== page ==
Domenico Grimani

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Domenico Grimani.

Domenico Grimani (19 February 1461 – 27 August 1523) was an Italian nobleman, theologian and cardinal.[1] Like most noble churchman of his era Grimani was an ecclesiastical pluralist, holding numerous posts and benefices. Desiderius Erasmus dedicated to Grimani his Musica.

Biography[edit]

Born in Venice, he was the eldest of five sons of Antonio Grimani, the oldest elected Doge of Venice, and his wife Catarina Loredan. Antonio was elected doge in 1521, when Domenico was already a cardinal.

He exhibited an early predilection for humanist studies, which was encouraged by teachers in his native Venice and then in the ambit of the Medicean academy in Florence, where he moved in the circle of Lorenzo de' Medici among scholars like Pico della Mirandola and Poliziano. He obtained a doctorate in canon law at the University of Padua on 23 October 1487 and was elected a Senator of Venice that same year.

He became a cardinal in 1493, an appointment paid by his father with a sum of around 25,000/30,000 ducats.[2] Grimani was not ordained a priest until 1498. After the election of Pope Julius II he became cardinal priest of San Marco.

After a period as apostolic administrator in Nicosia, starting from 1498 he was Patriarch of Aquileia, a position he abandoned in favor of his nephew Marino (later also cardinal) in 1517. In 1508 he was named cardinal bishop of Albano,[3] and was also administrator of the diocese of Urbino (from 1514) and bishop of Ceneda (1517-1520). Grimani was already ill in the 1521 conclave, and died one year and a half later; he was buried in the church of Santi Giovanni e Paolo, Rome, but later his remains were moved to San Francesco della Vigna.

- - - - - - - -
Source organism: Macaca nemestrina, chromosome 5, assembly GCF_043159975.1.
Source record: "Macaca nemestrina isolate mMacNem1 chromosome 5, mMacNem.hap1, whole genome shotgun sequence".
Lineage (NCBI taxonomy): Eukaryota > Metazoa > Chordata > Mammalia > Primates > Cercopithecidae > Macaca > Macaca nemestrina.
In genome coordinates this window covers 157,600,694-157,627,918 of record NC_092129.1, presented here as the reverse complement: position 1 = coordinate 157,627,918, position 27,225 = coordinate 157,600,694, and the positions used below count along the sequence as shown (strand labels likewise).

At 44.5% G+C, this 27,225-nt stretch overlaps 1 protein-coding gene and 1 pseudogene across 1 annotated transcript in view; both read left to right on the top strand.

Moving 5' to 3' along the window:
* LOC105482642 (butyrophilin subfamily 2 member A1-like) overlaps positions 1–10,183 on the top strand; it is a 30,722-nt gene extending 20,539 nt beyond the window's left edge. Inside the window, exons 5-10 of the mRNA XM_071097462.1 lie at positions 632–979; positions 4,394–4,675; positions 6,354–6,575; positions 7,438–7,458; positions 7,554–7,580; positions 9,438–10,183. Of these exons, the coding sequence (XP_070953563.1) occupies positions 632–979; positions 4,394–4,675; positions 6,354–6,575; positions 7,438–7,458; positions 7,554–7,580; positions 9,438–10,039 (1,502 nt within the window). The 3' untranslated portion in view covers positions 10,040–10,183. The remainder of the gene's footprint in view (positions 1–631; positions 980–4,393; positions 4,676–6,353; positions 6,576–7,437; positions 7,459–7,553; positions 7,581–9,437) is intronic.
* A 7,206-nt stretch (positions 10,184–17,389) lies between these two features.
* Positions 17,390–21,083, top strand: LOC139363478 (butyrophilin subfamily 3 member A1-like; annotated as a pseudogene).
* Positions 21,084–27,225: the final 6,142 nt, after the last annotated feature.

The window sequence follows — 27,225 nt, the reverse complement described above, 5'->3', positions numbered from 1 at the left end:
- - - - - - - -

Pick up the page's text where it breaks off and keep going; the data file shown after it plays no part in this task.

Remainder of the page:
Legacy[edit]

Grimani was a large collector, owning works by artists such as Leonardo da Vinci, Giorgione, Titian, Hans Memling, Hieronymus Bosch, Raphael and others: his collection now forms part of the Museo d'Antichità in the Doge's Palace in Venice, while several of his codexes are in the Archbishop's Library at Udine. The Grimani Breviary, now in the Biblioteca Marciana of Venice, is a key work in the late history of Flemish illuminated manuscripts. It was produced in Ghent and Bruges ca 1515-1520 and by 1520 owned, though possibly not originally commissioned, by Domenico Grimani. Several leading artists, including Simon Bening and Gerard David contributed some of their finest work to it.[4]

Grimani also wrote several theological treatises, and translated John Chrysostom's homilies

References[edit]

  1. ^ Cardinals of the Holy Roman Church: Domenico Grimani.
  2. ^ Dal Pozzolo, Enrico. Il Fantasma di Giorgione. ZeL Edizioni. 
  3. ^ [1]
  4. ^ T. Kren & S. McKendrick, ed. (2003). Illuminating the Renaissance: The Triumph of Flemish Manuscript Painting in Europe. Getty Museum/Royal Academy of Arts. pp. 420–424 & passim. ISBN 1-903973-28-7. 

External links[edit]